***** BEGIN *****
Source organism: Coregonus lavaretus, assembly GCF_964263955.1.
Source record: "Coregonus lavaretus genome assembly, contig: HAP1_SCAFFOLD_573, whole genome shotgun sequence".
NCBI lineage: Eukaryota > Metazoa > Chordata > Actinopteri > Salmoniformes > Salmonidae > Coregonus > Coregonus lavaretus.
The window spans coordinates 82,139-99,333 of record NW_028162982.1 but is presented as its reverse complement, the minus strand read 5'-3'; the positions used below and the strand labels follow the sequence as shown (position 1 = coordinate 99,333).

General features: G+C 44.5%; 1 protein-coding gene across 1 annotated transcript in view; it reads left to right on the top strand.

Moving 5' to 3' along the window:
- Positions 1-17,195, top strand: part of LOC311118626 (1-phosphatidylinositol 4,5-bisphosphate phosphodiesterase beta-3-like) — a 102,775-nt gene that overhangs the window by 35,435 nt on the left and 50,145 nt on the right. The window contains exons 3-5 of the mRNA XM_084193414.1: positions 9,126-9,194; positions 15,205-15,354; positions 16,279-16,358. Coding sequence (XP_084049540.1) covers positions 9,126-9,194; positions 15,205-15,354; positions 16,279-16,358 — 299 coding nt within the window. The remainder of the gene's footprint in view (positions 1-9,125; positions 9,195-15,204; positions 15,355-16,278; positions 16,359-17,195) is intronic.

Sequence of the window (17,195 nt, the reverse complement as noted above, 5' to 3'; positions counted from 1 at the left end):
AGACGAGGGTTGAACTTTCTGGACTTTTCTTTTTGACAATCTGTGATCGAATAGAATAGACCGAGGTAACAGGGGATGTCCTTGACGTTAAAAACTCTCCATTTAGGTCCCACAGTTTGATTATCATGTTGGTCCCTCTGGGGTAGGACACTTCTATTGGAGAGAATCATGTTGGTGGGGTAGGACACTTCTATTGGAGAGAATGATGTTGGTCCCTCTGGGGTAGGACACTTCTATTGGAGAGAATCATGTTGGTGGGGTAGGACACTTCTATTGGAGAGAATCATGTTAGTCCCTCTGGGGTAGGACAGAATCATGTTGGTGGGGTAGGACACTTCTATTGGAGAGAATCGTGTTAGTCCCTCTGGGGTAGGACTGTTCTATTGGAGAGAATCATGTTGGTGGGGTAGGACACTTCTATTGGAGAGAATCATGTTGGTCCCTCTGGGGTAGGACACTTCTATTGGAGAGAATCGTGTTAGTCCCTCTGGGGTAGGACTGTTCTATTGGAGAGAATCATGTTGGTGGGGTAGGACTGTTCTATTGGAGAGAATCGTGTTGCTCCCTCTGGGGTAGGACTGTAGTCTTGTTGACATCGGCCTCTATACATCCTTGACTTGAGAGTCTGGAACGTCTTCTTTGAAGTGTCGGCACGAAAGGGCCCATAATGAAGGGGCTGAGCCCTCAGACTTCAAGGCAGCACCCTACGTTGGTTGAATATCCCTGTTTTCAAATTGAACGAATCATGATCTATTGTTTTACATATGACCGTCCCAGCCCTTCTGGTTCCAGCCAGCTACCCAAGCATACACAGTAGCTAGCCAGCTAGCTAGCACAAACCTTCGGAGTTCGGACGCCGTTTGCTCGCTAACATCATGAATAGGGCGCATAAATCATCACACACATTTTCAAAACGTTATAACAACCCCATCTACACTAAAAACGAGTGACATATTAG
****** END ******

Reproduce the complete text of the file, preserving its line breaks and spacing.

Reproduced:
Source organism: Coregonus lavaretus, assembly GCF_964263955.1.
Source record: "Coregonus lavaretus genome assembly, contig: HAP1_SCAFFOLD_573, whole genome shotgun sequence".
NCBI lineage: Eukaryota > Metazoa > Chordata > Actinopteri > Salmoniformes > Salmonidae > Coregonus > Coregonus lavaretus.
The window spans coordinates 82,139-99,333 of record NW_028162982.1 but is presented as its reverse complement, the minus strand read 5'-3'; the positions used below and the strand labels follow the sequence as shown (position 1 = coordinate 99,333).

General features: G+C 44.5%; 1 protein-coding gene across 1 annotated transcript in view; it reads left to right on the top strand.

Moving 5' to 3' along the window:
- Positions 1-17,195, top strand: part of LOC311118626 (1-phosphatidylinositol 4,5-bisphosphate phosphodiesterase beta-3-like) — a 102,775-nt gene that overhangs the window by 35,435 nt on the left and 50,145 nt on the right. The window contains exons 3-5 of the mRNA XM_084193414.1: positions 9,126-9,194; positions 15,205-15,354; positions 16,279-16,358. Coding sequence (XP_084049540.1) covers positions 9,126-9,194; positions 15,205-15,354; positions 16,279-16,358 — 299 coding nt within the window. The remainder of the gene's footprint in view (positions 1-9,125; positions 9,195-15,204; positions 15,355-16,278; positions 16,359-17,195) is intronic.

Sequence of the window (17,195 nt, the reverse complement as noted above, 5' to 3'; positions counted from 1 at the left end):
AGACGAGGGTTGAACTTTCTGGACTTTTCTTTTTGACAATCTGTGATCGAATAGAATAGACCGAGGTAACAGGGGATGTCCTTGACGTTAAAAACTCTCCATTTAGGTCCCACAGTTTGATTATCATGTTGGTCCCTCTGGGGTAGGACACTTCTATTGGAGAGAATCATGTTGGTGGGGTAGGACACTTCTATTGGAGAGAATGATGTTGGTCCCTCTGGGGTAGGACACTTCTATTGGAGAGAATCATGTTGGTGGGGTAGGACACTTCTATTGGAGAGAATCATGTTAGTCCCTCTGGGGTAGGACAGAATCATGTTGGTGGGGTAGGACACTTCTATTGGAGAGAATCGTGTTAGTCCCTCTGGGGTAGGACTGTTCTATTGGAGAGAATCATGTTGGTGGGGTAGGACACTTCTATTGGAGAGAATCATGTTGGTCCCTCTGGGGTAGGACACTTCTATTGGAGAGAATCGTGTTAGTCCCTCTGGGGTAGGACTGTTCTATTGGAGAGAATCATGTTGGTGGGGTAGGACTGTTCTATTGGAGAGAATCGTGTTGCTCCCTCTGGGGTAGGACTGTAGTCTTGTTGACATCGGCCTCTATACATCCTTGACTTGAGAGTCTGGAACGTCTTCTTTGAAGTGTCGGCACGAAAGGGCCCATAATGAAGGGGCTGAGCCCTCAGACTTCAAGGCAGCACCCTACGTTGGTTGAATATCCCTGTTTTCAAATTGAACGAATCATGATCTATTGTTTTACATATGACCGTCCCAGCCCTTCTGGTTCCAGCCAGCTACCCAAGCATACACAGTAGCTAGCCAGCTAGCTAGCACAAACCTTCGGAGTTCGGACGCCGTTTGCTCGCTAACATCATGAATAGGGCGCATAAATCATCACACACATTTTCAAAACGTTATAACAACCCCATCTACACTAAAAACGAGTGACATATTAG